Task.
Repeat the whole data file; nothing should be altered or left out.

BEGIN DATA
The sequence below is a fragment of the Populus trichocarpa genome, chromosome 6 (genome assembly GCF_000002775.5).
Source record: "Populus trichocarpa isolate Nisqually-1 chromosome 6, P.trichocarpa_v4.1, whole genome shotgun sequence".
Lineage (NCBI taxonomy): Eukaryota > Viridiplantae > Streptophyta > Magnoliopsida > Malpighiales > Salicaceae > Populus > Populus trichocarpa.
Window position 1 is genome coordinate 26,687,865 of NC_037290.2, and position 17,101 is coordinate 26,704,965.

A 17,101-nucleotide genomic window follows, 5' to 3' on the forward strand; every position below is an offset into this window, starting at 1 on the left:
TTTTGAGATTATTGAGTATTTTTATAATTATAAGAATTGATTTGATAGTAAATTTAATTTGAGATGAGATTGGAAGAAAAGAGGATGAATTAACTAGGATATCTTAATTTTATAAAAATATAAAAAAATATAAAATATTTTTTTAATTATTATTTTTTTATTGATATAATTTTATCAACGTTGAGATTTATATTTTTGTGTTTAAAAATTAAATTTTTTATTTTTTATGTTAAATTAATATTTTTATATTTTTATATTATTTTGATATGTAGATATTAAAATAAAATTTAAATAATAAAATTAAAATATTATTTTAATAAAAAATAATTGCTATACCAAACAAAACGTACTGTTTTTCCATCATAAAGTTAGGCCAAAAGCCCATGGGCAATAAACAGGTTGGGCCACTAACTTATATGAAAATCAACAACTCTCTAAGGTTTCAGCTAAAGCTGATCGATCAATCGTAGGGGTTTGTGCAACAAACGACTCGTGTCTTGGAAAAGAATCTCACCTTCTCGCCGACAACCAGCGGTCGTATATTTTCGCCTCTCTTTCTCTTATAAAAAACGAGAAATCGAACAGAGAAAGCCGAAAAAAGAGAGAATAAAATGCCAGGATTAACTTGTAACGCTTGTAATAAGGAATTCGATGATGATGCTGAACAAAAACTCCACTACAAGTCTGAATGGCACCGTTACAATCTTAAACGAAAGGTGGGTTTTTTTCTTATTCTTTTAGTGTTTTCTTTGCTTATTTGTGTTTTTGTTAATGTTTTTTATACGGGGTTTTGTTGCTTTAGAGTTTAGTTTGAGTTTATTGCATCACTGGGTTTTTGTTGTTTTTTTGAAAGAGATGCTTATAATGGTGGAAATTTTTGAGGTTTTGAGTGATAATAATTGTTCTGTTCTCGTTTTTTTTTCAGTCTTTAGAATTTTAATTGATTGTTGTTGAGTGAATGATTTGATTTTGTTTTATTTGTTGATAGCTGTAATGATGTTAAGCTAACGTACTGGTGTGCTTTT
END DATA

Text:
The sequence below is a fragment of the Populus trichocarpa genome, chromosome 6 (genome assembly GCF_000002775.5).
Source record: "Populus trichocarpa isolate Nisqually-1 chromosome 6, P.trichocarpa_v4.1, whole genome shotgun sequence".
Lineage (NCBI taxonomy): Eukaryota > Viridiplantae > Streptophyta > Magnoliopsida > Malpighiales > Salicaceae > Populus > Populus trichocarpa.
Window position 1 is genome coordinate 26,687,865 of NC_037290.2, and position 17,101 is coordinate 26,704,965.

A 17,101-nucleotide genomic window follows, 5' to 3' on the forward strand; every position below is an offset into this window, starting at 1 on the left:
TTTTGAGATTATTGAGTATTTTTATAATTATAAGAATTGATTTGATAGTAAATTTAATTTGAGATGAGATTGGAAGAAAAGAGGATGAATTAACTAGGATATCTTAATTTTATAAAAATATAAAAAAATATAAAATATTTTTTTAATTATTATTTTTTTATTGATATAATTTTATCAACGTTGAGATTTATATTTTTGTGTTTAAAAATTAAATTTTTTATTTTTTATGTTAAATTAATATTTTTATATTTTTATATTATTTTGATATGTAGATATTAAAATAAAATTTAAATAATAAAATTAAAATATTATTTTAATAAAAAATAATTGCTATACCAAACAAAACGTACTGTTTTTCCATCATAAAGTTAGGCCAAAAGCCCATGGGCAATAAACAGGTTGGGCCACTAACTTATATGAAAATCAACAACTCTCTAAGGTTTCAGCTAAAGCTGATCGATCAATCGTAGGGGTTTGTGCAACAAACGACTCGTGTCTTGGAAAAGAATCTCACCTTCTCGCCGACAACCAGCGGTCGTATATTTTCGCCTCTCTTTCTCTTATAAAAAACGAGAAATCGAACAGAGAAAGCCGAAAAAAGAGAGAATAAAATGCCAGGATTAACTTGTAACGCTTGTAATAAGGAATTCGATGATGATGCTGAACAAAAACTCCACTACAAGTCTGAATGGCACCGTTACAATCTTAAACGAAAGGTGGGTTTTTTTCTTATTCTTTTAGTGTTTTCTTTGCTTATTTGTGTTTTTGTTAATGTTTTTTATACGGGGTTTTGTTGCTTTAGAGTTTAGTTTGAGTTTATTGCATCACTGGGTTTTTGTTGTTTTTTTGAAAGAGATGCTTATAATGGTGGAAATTTTTGAGGTTTTGAGTGATAATAATTGTTCTGTTCTCGTTTTTTTTTCAGTCTTTAGAATTTTAATTGATTGTTGTTGAGTGAATGATTTGATTTTGTTTTATTTGTTGATAGCTGTAATGATGTTAAGCTAACGTACTGGTGTGCTTTT